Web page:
Monday, March 16, 2015

On That Fateful Day - Part 4

Grandma came into his room and closed the door to keep away all intrusions and prying eyes if any.

“Now, listen to me Yuva. What I'm going to tell you is an absolute secret. I'm telling you only because I feel I'm obliged to tell you.”

Yuva sat upright, completely focused on his grandma. He touched his Adam's apple and said, “I swear, I won't tell it to anyone.”

“Long, long ago.”


“Really, it's not a joke; it was a long time ago, during the time of my great great grandfather.”

“Why are whirling your index finger, grandma?”

“Don't interrupt me Yuva. It's a flashback, that’s why I'm whirling my fingers. That's the way it's done,” and she continued, “It was my great great grandfather. He obviously belonged to the much esteemed Iyer family. But he was someone who was loved by everyone. He was always kind and amicable. Most of his friends were meat-eaters. He was called a radical for being so chummy with the meat-eaters.”

“Meat-eaters? You mean ——

“Of course, I mean the Non-Brahmins.”

“Big deal, huh? Even all my friends are Non-Brahmins.”

“That's different now. We are talking about the times of my great great grandfather, show some respect. And if you interrupt me again, I won’t tell you anything.”

“Ok, I won't,” said Yuva and put his finger on his lips, signifying he won't talk anymore.

“My great great Grandfa——, I'm so tired of saying so many greats, hereafter I'll just refer to him by his name, Manikantan Iyer” she said and looking at sky she closed her eyes and said, “Sorry, no offense grandpa.”

The idea of great great grandfather felt funny and incomprehensible to Yuva, for he thought his grandpa and grandma are the oldest people of all, and here she was talking about her great great grandfather, which means he would be his great great great great grandfather. “Uffff! Too many greats!” He thought.

“Grandpa Manikantan was always waging bets. He loved bets and winning them though he lost good deal of them. It didn’t bother him, for he was born into an affluent family. One day his friends claimed, they were more religious than him. That was an outrageous remark to him. Obviously they can't be more religious than the learned and scholarly Manikantan Grandpa. They then made a bet, that they can prove that they are more religious. And the wager was a family heirloom. After accepting the bet Grandpa Manikantan knew he had no other way but to win it, for if he loses the family heirloom his father would certainly kill him, for honor is more important than a son.”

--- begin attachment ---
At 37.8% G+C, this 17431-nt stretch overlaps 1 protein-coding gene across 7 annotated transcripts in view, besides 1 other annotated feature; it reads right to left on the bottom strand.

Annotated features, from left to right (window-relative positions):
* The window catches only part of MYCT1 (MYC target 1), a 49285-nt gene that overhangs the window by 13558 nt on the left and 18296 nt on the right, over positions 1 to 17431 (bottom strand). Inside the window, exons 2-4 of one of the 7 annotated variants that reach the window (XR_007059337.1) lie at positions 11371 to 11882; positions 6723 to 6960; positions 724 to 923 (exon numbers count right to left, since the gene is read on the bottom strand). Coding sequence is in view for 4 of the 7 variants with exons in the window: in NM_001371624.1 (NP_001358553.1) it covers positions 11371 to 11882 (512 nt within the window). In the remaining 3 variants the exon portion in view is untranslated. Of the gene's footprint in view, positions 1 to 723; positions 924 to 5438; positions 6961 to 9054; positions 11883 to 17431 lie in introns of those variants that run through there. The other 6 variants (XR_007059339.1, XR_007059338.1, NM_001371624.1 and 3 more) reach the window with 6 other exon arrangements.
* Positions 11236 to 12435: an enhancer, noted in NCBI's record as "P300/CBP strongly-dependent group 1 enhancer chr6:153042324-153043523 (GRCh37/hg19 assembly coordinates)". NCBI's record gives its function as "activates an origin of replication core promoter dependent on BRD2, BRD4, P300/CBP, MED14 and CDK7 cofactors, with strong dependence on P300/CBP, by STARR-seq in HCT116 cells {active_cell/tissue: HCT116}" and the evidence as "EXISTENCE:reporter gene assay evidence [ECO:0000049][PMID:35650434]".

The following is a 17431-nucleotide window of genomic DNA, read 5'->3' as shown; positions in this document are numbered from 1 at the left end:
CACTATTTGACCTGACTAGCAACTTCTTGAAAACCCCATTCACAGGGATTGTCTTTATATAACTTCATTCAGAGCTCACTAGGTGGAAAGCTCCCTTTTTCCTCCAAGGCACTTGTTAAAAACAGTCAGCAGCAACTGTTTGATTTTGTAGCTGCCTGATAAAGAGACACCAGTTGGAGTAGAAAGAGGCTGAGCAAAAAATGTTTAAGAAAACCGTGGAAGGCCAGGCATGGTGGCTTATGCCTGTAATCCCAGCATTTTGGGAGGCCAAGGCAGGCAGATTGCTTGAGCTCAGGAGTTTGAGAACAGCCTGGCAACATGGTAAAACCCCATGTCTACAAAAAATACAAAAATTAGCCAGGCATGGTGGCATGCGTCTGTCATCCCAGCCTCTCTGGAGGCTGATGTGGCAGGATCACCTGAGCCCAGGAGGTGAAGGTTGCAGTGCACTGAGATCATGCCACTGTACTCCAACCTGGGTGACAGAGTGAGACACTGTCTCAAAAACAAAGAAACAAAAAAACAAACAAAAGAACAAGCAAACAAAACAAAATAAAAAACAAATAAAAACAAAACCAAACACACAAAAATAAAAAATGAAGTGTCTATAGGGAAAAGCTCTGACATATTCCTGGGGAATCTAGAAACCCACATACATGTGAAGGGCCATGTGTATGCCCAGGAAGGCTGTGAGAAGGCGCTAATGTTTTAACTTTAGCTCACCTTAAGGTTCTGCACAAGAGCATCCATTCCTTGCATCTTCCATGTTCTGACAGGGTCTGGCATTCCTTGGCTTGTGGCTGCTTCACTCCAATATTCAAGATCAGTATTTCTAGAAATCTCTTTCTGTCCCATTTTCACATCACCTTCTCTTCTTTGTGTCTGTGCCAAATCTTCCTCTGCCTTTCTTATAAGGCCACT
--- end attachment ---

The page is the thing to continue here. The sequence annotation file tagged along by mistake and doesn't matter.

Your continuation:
Yuva wanted to say, “The hell with honor being more important than son,” but before he could open his mouth grandma fiercely swayed her head gesturing to him not to interrupt.

“Manikantan Grandpa's friends said that they always abstain from eating non-vegetarian food on auspicious days, renouncing those foods on Festivals, Tuesdays, and Saturdays. They asked grandpa what he was abstaining from on those auspicious days. Grandpa suddenly found himself neck-deep in an embarrassing conundrum, for his family, like all Brahmin families are already complete vegetarians, and what is left for them to abstain from on those days? But the ramifications of losing the bet would be disastrous. So he lied that he abstained from eating Onion and garlic on those auspicious days.”

“That's it?” Asked Yuva, with big eyes and a wide mouth, implausibility written all over it.

“Not so soon, little one. Everyone knew onions and garlic are at the border of Rajasic food, the food which stimulates passion, but in those times they weren't looked down upon much, and everyone enjoyed onion and garlic, almost with everything. So his friends contested his statement. Then in front of assembled people he pulled off a stunt, brought a very ancient looking palm leaf book and pretended to read from it, that onion and garlic actually belong to the border of the Rajasic and the Tamasic food, the food which breeds ignorance. Not many people were learned in those days and they also never expected a learned one to lie, so they believed him. The other learned ones are also agreed, since otherwise it seems like they were ignorant of ancient texts, since Manikantan grandpa obviously had read from a very ancient book, and they added they themselves abstain from onion and garlic on any auspicious day.

“The news creped from one household to another, like a forest fire in the summer, and before you know everyone vouched that they don’t go near onion and garlic on auspicious days, and thus it became a custom. 

"So you see in a way, it’s my family, which was responsible for your punishment today.”

“Whoa! That's a heck of a story, who told you this,” asked Yuva

“I once got his dairy in an old trunk in the ancestral house. It was in that.”

“He just wrote it there, for everyone to read? How careless of him.”

“Of course not. It was not in plain Tamil. He coded it, into seemingly gibberish, cleverly using Tamil and Sanskrit, I'll tell you some other day what he did.”

“Grandma, what’s that heirloom?”

“Hmmm... I've searched all over our ancestral house, but could never find it. I don't know what it is. I can only imagine how valuable it would be. It still remains a mystery to me.”

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